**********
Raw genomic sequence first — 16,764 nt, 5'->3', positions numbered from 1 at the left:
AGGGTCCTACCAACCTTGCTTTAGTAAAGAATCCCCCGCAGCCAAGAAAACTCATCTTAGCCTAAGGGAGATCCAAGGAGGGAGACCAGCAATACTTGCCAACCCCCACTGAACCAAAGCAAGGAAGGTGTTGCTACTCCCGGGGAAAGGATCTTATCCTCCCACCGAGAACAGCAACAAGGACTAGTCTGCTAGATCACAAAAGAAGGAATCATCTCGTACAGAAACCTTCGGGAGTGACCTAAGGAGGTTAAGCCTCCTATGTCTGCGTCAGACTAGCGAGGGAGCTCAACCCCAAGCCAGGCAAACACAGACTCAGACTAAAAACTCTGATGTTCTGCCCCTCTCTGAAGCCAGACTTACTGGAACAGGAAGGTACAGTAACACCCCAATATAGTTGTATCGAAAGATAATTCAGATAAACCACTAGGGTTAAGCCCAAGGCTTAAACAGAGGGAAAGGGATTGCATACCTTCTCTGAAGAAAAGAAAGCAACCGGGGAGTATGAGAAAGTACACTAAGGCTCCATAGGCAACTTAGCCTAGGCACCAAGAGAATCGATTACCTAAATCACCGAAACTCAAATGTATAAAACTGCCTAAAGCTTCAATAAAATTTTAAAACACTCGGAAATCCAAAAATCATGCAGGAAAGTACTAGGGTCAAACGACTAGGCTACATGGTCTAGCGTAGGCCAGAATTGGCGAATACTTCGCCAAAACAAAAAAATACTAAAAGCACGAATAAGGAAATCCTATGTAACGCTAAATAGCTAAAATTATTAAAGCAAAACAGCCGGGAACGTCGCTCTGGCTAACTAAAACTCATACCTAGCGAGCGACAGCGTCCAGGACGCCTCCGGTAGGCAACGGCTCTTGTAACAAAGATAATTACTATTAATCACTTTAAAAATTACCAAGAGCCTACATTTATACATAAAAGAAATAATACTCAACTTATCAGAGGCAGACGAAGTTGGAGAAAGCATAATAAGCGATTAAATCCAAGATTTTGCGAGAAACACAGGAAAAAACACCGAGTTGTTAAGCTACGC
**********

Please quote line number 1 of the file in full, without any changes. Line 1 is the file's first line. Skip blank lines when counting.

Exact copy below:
Raw genomic sequence first — 16,764 nt, 5'->3', positions numbered from 1 at the left: